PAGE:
The walk back has nothing to commend it much other than the setting sun and river views.   We got stopped by the lock gates which opened to let a tug and a towed vessel into the dock which was interesting to watch, but completely isolated and trapped us on the path to the east. 
The Hull tug Beamer towing smaller tug Lashette toward the dock gate
 There were some wading birds on the mud flats and cormorants on riverside structures arising out of the water.

Water birds waiting for higher tides for their feeding

Don't do this one alone, watch for exceptionally high tides which face no barriers to the footpath and take a mobile phone.

Two entirely contrasting walks separated by a car park in the middle, but good exercise nonetheless.

Enjoy your week ahead.

Chat soon


Sunday, 4 August 2013

Scarborough in the Sun

Scarborough's South Bay captured from Oliver's Mount War Memorial overlooking the town
Not having had, nor wanted a holiday in the last couple of years for reasons I won't bore you with, I decided it was time for a break. The opportunity arose for a long weekend away while her indoors was at a religious knees up and so off I toddled to sunny Scarborough in North Yorkshire - and my goodness, was it sunny. 

Whilst not allowed to book into the accommodation until 2 pm., we wasted no time in booking the Sea life Centre and saving 40% on line booking fee for a visit and a game of crazy golf - and crazy it was!

Scarborough I have only sporadically visited in my life and never stayed more than a few hours at a time and don't know it at all well other then the sea front. It's about an hour and twenty minutes drive from where I live on a good day. There is evidence of Stone Age, Bronze Age and Roman occupation on the site which now occupies Scarborough and although little is recorded in the Domesday Book (1085), Royal Charters exist to allow markets on the sands in 1155 and 1163.

A couple of penguins trying to keep cool in the shade
It has a bit of everything for everyone really and during this very hot and lovely weekend, the town was packed. There was  Naval Battle reenactment in the town's park and the opera singer Katherine Jenkins was singing at the outdoor arena.
A recovering rescue seal pops up to say hello
We saw seals, penguins and all sorts of fish and water life at the Sea life centre including two rescued seals. A maddening game of mini-golf followed which I lost (because the winner has to buy the drinks) after which we booked into our accommodation which was beautifully clean and well appointed.

A walk around the park and tea at a local cafe then a wander into the south bay popular tourist area saw the night off for us.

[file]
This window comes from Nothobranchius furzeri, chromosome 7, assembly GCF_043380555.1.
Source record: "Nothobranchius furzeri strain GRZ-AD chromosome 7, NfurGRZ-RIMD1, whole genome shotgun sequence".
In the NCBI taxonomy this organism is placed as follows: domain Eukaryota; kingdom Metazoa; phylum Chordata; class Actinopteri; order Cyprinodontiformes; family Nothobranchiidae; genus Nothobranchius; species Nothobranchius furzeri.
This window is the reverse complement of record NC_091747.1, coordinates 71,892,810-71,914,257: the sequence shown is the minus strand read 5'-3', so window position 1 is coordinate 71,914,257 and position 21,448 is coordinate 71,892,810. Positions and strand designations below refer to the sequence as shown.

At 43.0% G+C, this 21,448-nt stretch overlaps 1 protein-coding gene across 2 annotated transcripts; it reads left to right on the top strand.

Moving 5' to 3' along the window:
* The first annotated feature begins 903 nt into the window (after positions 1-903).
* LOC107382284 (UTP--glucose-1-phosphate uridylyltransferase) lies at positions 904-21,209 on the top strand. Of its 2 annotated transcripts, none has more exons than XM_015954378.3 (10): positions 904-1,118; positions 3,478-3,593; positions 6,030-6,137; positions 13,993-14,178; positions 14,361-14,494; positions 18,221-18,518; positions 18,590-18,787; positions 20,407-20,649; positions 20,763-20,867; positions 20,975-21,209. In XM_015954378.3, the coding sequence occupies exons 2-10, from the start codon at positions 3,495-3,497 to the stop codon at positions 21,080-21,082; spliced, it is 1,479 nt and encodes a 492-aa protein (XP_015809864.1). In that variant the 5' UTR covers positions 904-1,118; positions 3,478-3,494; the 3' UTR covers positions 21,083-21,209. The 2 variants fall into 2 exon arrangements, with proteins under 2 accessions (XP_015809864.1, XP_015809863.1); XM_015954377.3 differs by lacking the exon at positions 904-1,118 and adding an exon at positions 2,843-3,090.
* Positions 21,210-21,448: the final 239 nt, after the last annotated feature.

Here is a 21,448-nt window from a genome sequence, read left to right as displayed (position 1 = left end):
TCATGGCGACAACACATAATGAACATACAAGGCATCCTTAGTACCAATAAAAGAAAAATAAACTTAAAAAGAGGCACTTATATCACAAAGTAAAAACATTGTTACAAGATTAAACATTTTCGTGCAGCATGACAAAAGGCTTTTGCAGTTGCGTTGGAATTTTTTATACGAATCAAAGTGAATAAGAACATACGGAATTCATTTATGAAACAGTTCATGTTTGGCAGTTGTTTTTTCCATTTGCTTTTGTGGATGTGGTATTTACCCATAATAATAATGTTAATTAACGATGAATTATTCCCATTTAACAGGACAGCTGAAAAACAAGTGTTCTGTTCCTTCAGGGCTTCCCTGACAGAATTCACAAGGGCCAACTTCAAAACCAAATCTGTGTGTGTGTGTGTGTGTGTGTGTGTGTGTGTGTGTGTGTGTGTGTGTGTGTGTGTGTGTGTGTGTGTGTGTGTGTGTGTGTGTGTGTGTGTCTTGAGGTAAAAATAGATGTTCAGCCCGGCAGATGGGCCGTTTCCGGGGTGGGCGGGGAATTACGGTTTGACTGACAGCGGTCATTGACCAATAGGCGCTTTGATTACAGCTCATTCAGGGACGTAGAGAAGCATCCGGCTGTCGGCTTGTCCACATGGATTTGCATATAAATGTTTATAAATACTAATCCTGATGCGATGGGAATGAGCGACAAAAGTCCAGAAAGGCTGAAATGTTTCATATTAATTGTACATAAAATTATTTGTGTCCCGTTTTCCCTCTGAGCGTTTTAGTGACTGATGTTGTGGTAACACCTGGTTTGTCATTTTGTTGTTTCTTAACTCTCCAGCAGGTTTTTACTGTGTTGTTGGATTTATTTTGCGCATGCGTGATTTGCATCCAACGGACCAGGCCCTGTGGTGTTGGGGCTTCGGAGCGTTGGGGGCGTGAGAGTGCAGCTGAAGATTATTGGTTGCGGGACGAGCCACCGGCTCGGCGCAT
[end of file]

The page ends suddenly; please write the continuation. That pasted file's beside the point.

The entrance to the Tramway to take us down to the beach area
Saturday started with a cooked full English breakfast, something I try to avoid but it was lovely and after a bus ride into the town, we walked around the town centre for coffee and travelled down onto the south bay beach via the tramway system which is like an old fashioned cable car on rails.
The Fountain in Peasholm Park
The afternoon found us at the Peasholm Park (opened 1912) and witnessing the famous fictitious naval battle using huge model powered boats operated by people sat inside them. This was good fun using explosions and running commentary and audience participation.
HMS Achilles, one of the model boats used in the model Naval battle (about 21 feet long)
After a lovely tea, we walked from the park area to Scalby on the north side of Scarborough and back again which seemed like a major trek, arriving at dusk tired but hugely satisfied with the effort.

A gentle drift home on Sunday brought to a close a brilliant weekend's break in the UK experiencing some extraordinarily hot summer weather. 

A panorama of Scarborough, (click to enlarge)
My final comment is reserved for the gulls, particularly the very big gulls, the very screechy noisy brazen gulls.  I have never heard so much screeching throughout the night as I heard during that break, waves of screeching noise, one gets set off and they all follow for a minute at regular intervals throughout the entire night. Needless to say, because it was hot weather overnight, the window had to be open, but the noise spoilt it really.

My photo of a Whitby gull, but the same species subject of a culling debate in Scarborough
Coupled with The Scarborough News paper headlines on gulls taking food out of people's hands, I would say they have a real problem. They wander about on the pavements between hordes of holiday makers without batting an eyelid waiting for the opportunity for people to drop food for them.

To cull or not to cull, that is the question, who needs educating, gulls or people? What do you think?

Thanks to Linda Lee for making this a wonderful weekend.

Have a great week ahead.

Chat soon